Our new policy paper, Devolution in England - the business plan, flags up the initial views of manufacturers on the devolution debate in England and what they feel must change.
The view of business is important as part of this debate
Private sector firms are the ones who will pay the taxes, create the jobs and provide the economic growth that will deliver the ultimate outcomes of devolution in England – higher living standards and lower public sector expenditure through higher levels of productivity.
Despite this, businesses have had little input into what the priorities for devolution in England should be
This is a result of the speed at which devolution decisions are being taken, which has left little time for business engagement by local decision makers. This is something we’ve flagged up before.
Without good business engagement, local authorities risk negotiating deals with government on the basis of an incomplete conversation
Previous EEF surveys have shown structures such as Local Enterprise Partnerships have not had enough time to undertake detailed business engagement, with notably smaller businesses being less engaged as part of the process.
As part of our report we spoke with manufacturers right across England asking them how they would describe their relationship with their local authority. Most describe that relationship as non-existent.
The existing levels of engagement between businesses and local authorities is not a strong foundation on which to build devolution deals
Manufacturers have raised concerns about:
- The capability for local areas to take on more powers.
- That devolution without business engagement could lead to higher costs and duplication of services.
- Based on past experiences, they also feel that local authorities are more prone to short term policy decisions at the local level, undermining the stable business environment needed for investment.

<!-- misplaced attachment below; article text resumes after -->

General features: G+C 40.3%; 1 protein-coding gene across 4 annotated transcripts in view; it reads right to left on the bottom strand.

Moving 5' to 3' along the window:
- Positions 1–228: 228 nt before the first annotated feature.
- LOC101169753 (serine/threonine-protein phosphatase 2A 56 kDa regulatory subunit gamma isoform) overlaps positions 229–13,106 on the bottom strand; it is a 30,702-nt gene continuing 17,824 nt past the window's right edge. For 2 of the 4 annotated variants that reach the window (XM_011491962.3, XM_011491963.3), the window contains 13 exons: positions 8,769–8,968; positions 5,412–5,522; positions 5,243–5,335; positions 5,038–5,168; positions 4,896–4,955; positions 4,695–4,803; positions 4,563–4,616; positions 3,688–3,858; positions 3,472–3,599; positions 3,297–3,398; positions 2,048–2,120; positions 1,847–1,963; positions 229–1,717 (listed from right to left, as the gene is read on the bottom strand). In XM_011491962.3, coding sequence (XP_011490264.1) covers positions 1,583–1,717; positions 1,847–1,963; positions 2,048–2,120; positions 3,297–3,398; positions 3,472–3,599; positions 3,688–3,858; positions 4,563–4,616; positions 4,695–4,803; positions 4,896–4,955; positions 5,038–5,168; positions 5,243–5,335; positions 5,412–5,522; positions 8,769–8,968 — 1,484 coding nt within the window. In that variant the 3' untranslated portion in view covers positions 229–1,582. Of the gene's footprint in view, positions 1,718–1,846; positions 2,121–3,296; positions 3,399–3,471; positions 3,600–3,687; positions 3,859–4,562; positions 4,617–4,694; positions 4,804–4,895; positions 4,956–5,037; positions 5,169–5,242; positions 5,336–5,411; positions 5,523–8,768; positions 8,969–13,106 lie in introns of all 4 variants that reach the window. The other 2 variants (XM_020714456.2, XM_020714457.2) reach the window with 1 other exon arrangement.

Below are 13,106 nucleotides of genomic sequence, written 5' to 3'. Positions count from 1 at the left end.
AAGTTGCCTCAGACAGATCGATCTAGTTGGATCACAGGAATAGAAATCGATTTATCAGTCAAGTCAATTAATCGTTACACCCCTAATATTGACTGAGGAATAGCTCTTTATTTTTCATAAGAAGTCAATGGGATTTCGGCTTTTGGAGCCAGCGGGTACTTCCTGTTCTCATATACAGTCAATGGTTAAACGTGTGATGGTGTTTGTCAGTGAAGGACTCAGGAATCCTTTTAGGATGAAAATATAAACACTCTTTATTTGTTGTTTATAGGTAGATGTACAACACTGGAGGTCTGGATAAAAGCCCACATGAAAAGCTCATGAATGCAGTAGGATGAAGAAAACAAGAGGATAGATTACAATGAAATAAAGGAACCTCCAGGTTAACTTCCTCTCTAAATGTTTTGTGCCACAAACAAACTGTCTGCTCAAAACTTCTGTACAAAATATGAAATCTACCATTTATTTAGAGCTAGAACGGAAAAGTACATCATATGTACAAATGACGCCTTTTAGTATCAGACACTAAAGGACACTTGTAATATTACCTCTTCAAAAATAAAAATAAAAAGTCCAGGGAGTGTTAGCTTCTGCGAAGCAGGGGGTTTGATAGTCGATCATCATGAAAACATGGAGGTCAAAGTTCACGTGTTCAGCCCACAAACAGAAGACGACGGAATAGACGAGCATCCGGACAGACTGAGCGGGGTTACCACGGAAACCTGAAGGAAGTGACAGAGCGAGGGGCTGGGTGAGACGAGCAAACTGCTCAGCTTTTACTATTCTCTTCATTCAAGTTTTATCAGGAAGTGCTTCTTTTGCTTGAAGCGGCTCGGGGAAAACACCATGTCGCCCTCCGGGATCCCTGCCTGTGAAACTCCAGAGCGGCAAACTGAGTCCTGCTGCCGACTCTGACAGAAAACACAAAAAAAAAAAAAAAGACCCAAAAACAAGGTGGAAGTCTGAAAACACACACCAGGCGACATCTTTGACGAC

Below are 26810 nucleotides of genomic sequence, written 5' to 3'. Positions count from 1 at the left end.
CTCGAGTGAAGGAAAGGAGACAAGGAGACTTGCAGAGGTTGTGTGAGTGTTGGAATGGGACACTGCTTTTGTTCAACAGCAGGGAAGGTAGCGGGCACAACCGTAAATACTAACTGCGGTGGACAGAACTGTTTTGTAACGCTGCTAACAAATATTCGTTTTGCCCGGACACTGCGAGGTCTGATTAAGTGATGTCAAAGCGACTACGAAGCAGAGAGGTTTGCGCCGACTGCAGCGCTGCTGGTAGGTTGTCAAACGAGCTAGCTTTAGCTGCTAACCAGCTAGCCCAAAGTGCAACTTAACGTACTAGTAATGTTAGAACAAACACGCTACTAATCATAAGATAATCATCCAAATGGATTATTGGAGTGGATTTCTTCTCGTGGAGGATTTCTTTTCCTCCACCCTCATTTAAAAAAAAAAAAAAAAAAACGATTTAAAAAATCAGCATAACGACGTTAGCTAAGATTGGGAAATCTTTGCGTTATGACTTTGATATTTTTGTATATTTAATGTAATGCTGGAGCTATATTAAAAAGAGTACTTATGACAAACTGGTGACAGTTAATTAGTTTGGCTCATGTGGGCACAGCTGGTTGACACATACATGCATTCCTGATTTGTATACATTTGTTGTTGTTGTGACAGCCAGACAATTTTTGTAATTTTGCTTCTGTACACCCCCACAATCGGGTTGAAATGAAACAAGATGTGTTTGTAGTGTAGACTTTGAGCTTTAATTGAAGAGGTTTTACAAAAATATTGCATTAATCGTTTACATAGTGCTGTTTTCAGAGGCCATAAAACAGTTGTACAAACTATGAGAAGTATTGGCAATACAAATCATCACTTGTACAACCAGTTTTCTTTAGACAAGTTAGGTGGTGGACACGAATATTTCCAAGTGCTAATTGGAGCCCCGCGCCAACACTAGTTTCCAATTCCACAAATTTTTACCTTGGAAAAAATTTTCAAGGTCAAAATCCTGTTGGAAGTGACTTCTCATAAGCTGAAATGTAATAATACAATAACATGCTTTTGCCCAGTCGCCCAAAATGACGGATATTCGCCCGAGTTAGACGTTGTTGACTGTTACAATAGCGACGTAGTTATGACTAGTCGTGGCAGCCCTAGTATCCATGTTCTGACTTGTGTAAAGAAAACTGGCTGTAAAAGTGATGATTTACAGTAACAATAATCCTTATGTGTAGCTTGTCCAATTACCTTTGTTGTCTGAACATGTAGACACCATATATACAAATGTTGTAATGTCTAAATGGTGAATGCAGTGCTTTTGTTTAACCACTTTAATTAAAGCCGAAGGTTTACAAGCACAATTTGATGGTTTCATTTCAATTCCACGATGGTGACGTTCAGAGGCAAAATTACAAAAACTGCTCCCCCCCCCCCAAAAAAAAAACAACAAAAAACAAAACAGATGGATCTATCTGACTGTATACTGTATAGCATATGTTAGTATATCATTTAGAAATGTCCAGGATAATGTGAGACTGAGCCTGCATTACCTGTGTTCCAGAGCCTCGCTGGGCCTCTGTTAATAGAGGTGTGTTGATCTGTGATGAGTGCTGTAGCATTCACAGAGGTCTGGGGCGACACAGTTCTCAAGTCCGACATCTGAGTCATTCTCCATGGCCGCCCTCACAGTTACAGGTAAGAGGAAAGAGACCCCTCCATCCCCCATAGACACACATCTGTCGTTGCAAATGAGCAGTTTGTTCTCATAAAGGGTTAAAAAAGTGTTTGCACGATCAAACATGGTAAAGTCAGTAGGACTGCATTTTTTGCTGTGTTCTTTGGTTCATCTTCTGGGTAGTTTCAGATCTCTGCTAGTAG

Manufacturers would like to see a down payment on investment in transport as a first step
Manufacturers believe that local authorities should prioritise the devolution of transport in their negotiations with government. Transport investment powers will boost productivity, deliver financial returns and support the rebuilding of trust with local businesses.
In other areas the devolution of policy and responsibility is less widely supported at the moment. Manufacturers believe the case is not as yet proven for devolution in areas such as innovation support, export support and control and delivery of apprenticeship funding.
If businesses are feeling excluded now, they could be excluded even more in the future
With powers for economic development being transferred to combined authorities and metro mayors away from LEPs, the views of local businesses could be diminished even further in the future.
Businesses must be able to input into policy decisions at the local level. Even more so given that mayoral combined authorities look set to be given the power to raise taxes on business property without a referendum of businesses, which is currently the requirement.
We’ll be blogging later this week on how the Cities and Local Government Devolution Bill could be amended to continue to support the fostering of a stronger relationship between businesses and local decision makers.